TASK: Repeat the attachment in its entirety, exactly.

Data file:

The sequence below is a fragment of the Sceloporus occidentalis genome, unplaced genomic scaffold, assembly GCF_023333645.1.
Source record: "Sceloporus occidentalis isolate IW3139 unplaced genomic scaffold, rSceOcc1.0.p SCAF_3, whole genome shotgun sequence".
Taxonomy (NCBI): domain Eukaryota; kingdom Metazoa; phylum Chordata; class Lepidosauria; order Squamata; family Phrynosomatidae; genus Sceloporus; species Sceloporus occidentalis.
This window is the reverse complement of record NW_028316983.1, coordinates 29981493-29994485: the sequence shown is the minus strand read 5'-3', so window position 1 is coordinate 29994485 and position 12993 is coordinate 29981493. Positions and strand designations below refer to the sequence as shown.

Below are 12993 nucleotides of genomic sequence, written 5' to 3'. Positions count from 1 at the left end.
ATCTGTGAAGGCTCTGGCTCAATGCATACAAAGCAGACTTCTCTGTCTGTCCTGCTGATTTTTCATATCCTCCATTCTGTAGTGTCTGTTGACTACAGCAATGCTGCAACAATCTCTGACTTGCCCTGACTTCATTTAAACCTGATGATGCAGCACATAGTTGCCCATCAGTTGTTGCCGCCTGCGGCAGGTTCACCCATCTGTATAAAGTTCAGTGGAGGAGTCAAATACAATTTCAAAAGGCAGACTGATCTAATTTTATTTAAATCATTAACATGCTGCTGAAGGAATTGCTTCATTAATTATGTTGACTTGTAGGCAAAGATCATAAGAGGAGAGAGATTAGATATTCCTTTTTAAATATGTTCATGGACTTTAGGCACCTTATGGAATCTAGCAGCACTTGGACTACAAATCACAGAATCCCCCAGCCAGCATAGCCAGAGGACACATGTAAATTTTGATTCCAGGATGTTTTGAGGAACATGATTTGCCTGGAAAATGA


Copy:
The sequence below is a fragment of the Sceloporus occidentalis genome, unplaced genomic scaffold, assembly GCF_023333645.1.
Source record: "Sceloporus occidentalis isolate IW3139 unplaced genomic scaffold, rSceOcc1.0.p SCAF_3, whole genome shotgun sequence".
Taxonomy (NCBI): domain Eukaryota; kingdom Metazoa; phylum Chordata; class Lepidosauria; order Squamata; family Phrynosomatidae; genus Sceloporus; species Sceloporus occidentalis.
This window is the reverse complement of record NW_028316983.1, coordinates 29981493-29994485: the sequence shown is the minus strand read 5'-3', so window position 1 is coordinate 29994485 and position 12993 is coordinate 29981493. Positions and strand designations below refer to the sequence as shown.

Below are 12993 nucleotides of genomic sequence, written 5' to 3'. Positions count from 1 at the left end.
ATCTGTGAAGGCTCTGGCTCAATGCATACAAAGCAGACTTCTCTGTCTGTCCTGCTGATTTTTCATATCCTCCATTCTGTAGTGTCTGTTGACTACAGCAATGCTGCAACAATCTCTGACTTGCCCTGACTTCATTTAAACCTGATGATGCAGCACATAGTTGCCCATCAGTTGTTGCCGCCTGCGGCAGGTTCACCCATCTGTATAAAGTTCAGTGGAGGAGTCAAATACAATTTCAAAAGGCAGACTGATCTAATTTTATTTAAATCATTAACATGCTGCTGAAGGAATTGCTTCATTAATTATGTTGACTTGTAGGCAAAGATCATAAGAGGAGAGAGATTAGATATTCCTTTTTAAATATGTTCATGGACTTTAGGCACCTTATGGAATCTAGCAGCACTTGGACTACAAATCACAGAATCCCCCAGCCAGCATAGCCAGAGGACACATGTAAATTTTGATTCCAGGATGTTTTGAGGAACATGATTTGCCTGGAAAATGA